In dealing with Mr. Blatchford's new book, 'God and My Neighbour', which is the harvest of his Secularist articles in 'The Clarion', there is one matter the clearing up of which must be prefatory to other things. Mr. Blatchford puts it in his preface. That preface he begins by printing in capital letters INFIDEL! And he proceeds, both here and throughout the book, to describe himself as being scowled and shouted at as an infidel, greeted everywhere with shocked faces and wagging heads, with horror, and contumely, and disgust. Now, I imagine that there are people of this kind, and I imagine that there are a great many of them. But they have nothing to do with the serious question. If I wished to fling epithets at Mr. Blatchford the very last epithet I should shout would be 'INFIDEL'. I should shout (at the top of my voice) 'INDIVIDUAL HAMPERED BY A NOBLE CREDULITY TOUCHING THE FINALITY OF CURRENT INTELLECTUAL FASHIONS'. But, the fact that an enormous number of people would confine themselves to a shorter (but not more biting) formula, has nothing at all to do with Christianity. It is simply the result on large masses of men of any long continued and successfully conducted regime. A hundred other instances might be given. For example, Mr. Blatchford is a socialist, and therefore believes, with the vast majority of men, that the corporate State has a right to override the individual will. And if a philosophical anarchist were to come up to Mr. Blatchford and suggest that this old human institution of the State was a bad one, Mr. Blatchford would defend the State, and give good reasons for it. But if the philosophical anarchist were to go up to the first well-dressed man he met in Church Parade, or the first old charwoman he met in Farringdon Street, and attack the State, he would not receive a philosophical defence of that institution; he would simply receive the reply: DYNAMITER! But that does not prove that the State is a superstition. It only proves that the State is a success. It means that it has made men sufficiently at home in it to be able to think of other things. I should much prefer, certainly, that every man should have the controversial philosophy of everything at his fingers ends; just as I should much prefer that everyone should be everlastingly astonished at everything- should be startled at the steady sunlight as at a flash of lightning, and weep with gratitude every morning at the thought that he possessed a nose. But human nature being as it is, capable of fatigue, and Custom being what it is (that is, the Devil), it is not reasonable to expect that the steady routine of a whole civilization, going on for centuries, will leave everyone in the matter of its original principles immoderately excited or highly well-informed. And if Mr. Blatchford ever gets his Socialistic State established, in so far as it is solid, in so far as it is enduring, in so far as it is capable of being lived in, so far it will be taken for granted. And anyone who questions its fundamentals will receive from ordinary people the reply, 'INFIDEL'.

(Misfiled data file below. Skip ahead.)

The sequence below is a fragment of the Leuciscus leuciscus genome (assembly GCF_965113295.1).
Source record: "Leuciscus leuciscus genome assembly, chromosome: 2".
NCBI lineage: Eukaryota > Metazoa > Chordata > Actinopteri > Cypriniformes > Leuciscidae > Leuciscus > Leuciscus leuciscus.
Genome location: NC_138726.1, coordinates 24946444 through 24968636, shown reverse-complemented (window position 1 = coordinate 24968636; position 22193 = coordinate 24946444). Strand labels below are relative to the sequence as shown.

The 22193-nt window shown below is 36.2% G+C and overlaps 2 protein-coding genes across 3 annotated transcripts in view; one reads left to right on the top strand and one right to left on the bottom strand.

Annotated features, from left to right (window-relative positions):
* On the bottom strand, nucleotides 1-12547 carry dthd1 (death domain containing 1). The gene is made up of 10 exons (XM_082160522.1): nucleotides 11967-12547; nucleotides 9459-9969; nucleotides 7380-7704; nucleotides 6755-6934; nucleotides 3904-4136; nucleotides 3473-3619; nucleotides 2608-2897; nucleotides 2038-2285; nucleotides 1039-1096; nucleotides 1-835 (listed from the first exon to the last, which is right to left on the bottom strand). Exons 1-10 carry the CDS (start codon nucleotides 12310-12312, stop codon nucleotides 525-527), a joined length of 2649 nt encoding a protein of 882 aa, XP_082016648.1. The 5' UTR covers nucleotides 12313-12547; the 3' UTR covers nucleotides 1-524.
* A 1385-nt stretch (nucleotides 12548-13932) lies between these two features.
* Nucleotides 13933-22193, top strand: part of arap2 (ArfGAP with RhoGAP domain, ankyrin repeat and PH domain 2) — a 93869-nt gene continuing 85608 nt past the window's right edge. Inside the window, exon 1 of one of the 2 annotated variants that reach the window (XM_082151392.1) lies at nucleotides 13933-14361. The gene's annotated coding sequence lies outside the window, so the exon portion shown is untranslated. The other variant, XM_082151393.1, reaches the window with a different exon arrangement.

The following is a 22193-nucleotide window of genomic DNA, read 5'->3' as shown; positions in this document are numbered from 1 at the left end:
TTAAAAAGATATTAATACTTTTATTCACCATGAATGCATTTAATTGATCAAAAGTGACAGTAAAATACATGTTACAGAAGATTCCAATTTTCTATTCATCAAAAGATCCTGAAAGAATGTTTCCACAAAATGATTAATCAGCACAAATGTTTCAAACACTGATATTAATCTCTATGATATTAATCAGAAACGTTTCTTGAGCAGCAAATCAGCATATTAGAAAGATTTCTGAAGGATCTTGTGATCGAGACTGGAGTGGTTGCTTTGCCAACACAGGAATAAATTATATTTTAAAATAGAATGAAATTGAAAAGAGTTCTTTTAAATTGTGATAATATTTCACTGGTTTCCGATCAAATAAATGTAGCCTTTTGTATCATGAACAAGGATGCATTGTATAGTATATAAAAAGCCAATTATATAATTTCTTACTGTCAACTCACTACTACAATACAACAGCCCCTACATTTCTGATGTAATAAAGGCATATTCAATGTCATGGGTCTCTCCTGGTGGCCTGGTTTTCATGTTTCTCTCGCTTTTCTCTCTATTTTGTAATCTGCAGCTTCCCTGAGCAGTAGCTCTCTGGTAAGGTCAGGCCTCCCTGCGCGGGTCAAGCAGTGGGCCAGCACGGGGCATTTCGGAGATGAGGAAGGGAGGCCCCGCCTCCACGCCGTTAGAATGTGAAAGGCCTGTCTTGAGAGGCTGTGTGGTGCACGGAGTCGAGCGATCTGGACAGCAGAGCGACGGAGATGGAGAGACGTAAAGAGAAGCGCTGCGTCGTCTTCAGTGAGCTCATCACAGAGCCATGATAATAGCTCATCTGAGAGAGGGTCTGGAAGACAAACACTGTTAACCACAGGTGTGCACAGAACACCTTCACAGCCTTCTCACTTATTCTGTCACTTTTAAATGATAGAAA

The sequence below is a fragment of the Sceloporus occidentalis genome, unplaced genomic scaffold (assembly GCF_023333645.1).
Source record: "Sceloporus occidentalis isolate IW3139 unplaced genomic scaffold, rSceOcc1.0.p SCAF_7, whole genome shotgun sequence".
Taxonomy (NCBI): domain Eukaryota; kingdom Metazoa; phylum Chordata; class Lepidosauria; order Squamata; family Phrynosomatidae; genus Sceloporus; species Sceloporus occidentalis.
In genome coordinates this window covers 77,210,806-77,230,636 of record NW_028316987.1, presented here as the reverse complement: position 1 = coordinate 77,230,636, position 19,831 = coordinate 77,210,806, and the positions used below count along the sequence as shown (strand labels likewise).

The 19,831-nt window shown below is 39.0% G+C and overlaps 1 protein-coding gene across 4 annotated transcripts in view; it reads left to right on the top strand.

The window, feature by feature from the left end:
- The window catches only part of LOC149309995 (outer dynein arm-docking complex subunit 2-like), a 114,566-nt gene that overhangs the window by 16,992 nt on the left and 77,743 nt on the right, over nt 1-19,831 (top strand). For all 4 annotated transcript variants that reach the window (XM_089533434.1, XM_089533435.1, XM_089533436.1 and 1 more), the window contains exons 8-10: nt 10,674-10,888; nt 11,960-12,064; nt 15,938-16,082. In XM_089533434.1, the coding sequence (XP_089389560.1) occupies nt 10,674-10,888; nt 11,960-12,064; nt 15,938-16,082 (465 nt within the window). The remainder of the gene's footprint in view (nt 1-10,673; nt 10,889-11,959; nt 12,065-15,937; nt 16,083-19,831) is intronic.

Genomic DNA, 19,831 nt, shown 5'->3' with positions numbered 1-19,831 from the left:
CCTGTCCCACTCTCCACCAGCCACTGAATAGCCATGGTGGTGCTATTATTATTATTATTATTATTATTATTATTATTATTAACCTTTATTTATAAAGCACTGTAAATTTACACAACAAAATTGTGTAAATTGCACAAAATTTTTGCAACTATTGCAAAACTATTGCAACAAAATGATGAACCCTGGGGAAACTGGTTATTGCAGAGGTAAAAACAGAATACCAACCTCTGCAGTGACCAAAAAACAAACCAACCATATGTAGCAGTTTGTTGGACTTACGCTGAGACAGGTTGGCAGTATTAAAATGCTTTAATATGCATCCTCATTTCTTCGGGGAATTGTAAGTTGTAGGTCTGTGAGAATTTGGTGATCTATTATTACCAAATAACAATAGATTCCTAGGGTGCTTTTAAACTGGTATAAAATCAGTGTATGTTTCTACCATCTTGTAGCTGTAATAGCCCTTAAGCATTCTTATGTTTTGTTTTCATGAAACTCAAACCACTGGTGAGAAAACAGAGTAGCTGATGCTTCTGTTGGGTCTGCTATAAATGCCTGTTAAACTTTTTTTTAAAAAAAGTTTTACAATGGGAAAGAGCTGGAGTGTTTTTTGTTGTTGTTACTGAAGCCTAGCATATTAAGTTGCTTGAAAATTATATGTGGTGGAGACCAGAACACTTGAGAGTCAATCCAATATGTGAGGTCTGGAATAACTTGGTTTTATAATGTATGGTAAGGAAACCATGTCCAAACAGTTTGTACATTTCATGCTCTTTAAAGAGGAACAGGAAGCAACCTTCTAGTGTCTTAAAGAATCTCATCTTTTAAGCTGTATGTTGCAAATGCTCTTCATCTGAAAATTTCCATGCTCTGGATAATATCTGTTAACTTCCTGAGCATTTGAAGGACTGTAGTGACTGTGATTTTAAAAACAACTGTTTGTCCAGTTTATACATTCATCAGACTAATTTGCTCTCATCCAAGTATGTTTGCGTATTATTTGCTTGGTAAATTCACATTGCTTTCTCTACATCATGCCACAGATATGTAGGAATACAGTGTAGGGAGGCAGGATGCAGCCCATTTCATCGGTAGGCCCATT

-November 14, 1903, Daily News